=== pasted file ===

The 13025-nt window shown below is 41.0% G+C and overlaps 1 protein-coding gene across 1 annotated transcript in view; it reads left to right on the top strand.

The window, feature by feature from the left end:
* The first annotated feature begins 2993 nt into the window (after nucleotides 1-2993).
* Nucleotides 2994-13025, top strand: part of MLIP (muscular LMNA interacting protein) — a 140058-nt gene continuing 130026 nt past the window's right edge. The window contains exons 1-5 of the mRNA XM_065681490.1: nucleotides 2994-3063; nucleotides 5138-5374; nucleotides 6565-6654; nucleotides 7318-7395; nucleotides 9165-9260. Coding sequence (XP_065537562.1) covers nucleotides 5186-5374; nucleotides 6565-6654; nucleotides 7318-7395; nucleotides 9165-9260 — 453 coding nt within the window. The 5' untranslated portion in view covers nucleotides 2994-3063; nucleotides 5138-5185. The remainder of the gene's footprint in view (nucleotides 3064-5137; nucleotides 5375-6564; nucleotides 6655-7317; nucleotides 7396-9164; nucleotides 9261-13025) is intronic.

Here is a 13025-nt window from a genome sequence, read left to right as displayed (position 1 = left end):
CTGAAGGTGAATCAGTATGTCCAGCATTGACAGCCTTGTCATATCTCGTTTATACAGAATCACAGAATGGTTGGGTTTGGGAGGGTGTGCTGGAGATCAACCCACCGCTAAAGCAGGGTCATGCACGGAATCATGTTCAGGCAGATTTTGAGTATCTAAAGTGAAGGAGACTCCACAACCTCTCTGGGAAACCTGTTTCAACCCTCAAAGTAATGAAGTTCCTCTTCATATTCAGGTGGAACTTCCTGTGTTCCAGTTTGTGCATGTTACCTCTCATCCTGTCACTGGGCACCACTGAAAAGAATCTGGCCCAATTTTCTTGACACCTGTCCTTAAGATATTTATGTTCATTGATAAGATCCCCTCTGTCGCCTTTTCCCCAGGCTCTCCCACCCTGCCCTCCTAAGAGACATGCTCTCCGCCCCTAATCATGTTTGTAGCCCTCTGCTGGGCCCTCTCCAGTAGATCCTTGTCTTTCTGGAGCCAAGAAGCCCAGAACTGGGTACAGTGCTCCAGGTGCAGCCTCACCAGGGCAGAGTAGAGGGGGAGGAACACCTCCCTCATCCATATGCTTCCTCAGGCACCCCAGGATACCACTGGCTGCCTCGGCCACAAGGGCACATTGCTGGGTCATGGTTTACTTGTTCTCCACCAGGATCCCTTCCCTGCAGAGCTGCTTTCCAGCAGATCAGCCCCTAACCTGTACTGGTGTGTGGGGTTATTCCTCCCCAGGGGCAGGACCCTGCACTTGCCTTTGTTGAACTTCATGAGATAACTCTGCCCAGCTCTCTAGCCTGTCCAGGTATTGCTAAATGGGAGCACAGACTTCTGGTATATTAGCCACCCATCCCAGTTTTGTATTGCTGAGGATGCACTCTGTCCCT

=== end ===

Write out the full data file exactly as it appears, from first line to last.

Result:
The 13025-nt window shown below is 41.0% G+C and overlaps 1 protein-coding gene across 1 annotated transcript in view; it reads left to right on the top strand.

The window, feature by feature from the left end:
* The first annotated feature begins 2993 nt into the window (after nucleotides 1-2993).
* Nucleotides 2994-13025, top strand: part of MLIP (muscular LMNA interacting protein) — a 140058-nt gene continuing 130026 nt past the window's right edge. The window contains exons 1-5 of the mRNA XM_065681490.1: nucleotides 2994-3063; nucleotides 5138-5374; nucleotides 6565-6654; nucleotides 7318-7395; nucleotides 9165-9260. Coding sequence (XP_065537562.1) covers nucleotides 5186-5374; nucleotides 6565-6654; nucleotides 7318-7395; nucleotides 9165-9260 — 453 coding nt within the window. The 5' untranslated portion in view covers nucleotides 2994-3063; nucleotides 5138-5185. The remainder of the gene's footprint in view (nucleotides 3064-5137; nucleotides 5375-6564; nucleotides 6655-7317; nucleotides 7396-9164; nucleotides 9261-13025) is intronic.

Here is a 13025-nt window from a genome sequence, read left to right as displayed (position 1 = left end):
CTGAAGGTGAATCAGTATGTCCAGCATTGACAGCCTTGTCATATCTCGTTTATACAGAATCACAGAATGGTTGGGTTTGGGAGGGTGTGCTGGAGATCAACCCACCGCTAAAGCAGGGTCATGCACGGAATCATGTTCAGGCAGATTTTGAGTATCTAAAGTGAAGGAGACTCCACAACCTCTCTGGGAAACCTGTTTCAACCCTCAAAGTAATGAAGTTCCTCTTCATATTCAGGTGGAACTTCCTGTGTTCCAGTTTGTGCATGTTACCTCTCATCCTGTCACTGGGCACCACTGAAAAGAATCTGGCCCAATTTTCTTGACACCTGTCCTTAAGATATTTATGTTCATTGATAAGATCCCCTCTGTCGCCTTTTCCCCAGGCTCTCCCACCCTGCCCTCCTAAGAGACATGCTCTCCGCCCCTAATCATGTTTGTAGCCCTCTGCTGGGCCCTCTCCAGTAGATCCTTGTCTTTCTGGAGCCAAGAAGCCCAGAACTGGGTACAGTGCTCCAGGTGCAGCCTCACCAGGGCAGAGTAGAGGGGGAGGAACACCTCCCTCATCCATATGCTTCCTCAGGCACCCCAGGATACCACTGGCTGCCTCGGCCACAAGGGCACATTGCTGGGTCATGGTTTACTTGTTCTCCACCAGGATCCCTTCCCTGCAGAGCTGCTTTCCAGCAGATCAGCCCCTAACCTGTACTGGTGTGTGGGGTTATTCCTCCCCAGGGGCAGGACCCTGCACTTGCCTTTGTTGAACTTCATGAGATAACTCTGCCCAGCTCTCTAGCCTGTCCAGGTATTGCTAAATGGGAGCACAGACTTCTGGTATATTAGCCACCCATCCCAGTTTTGTATTGCTGAGGATGCACTCTGTCCCT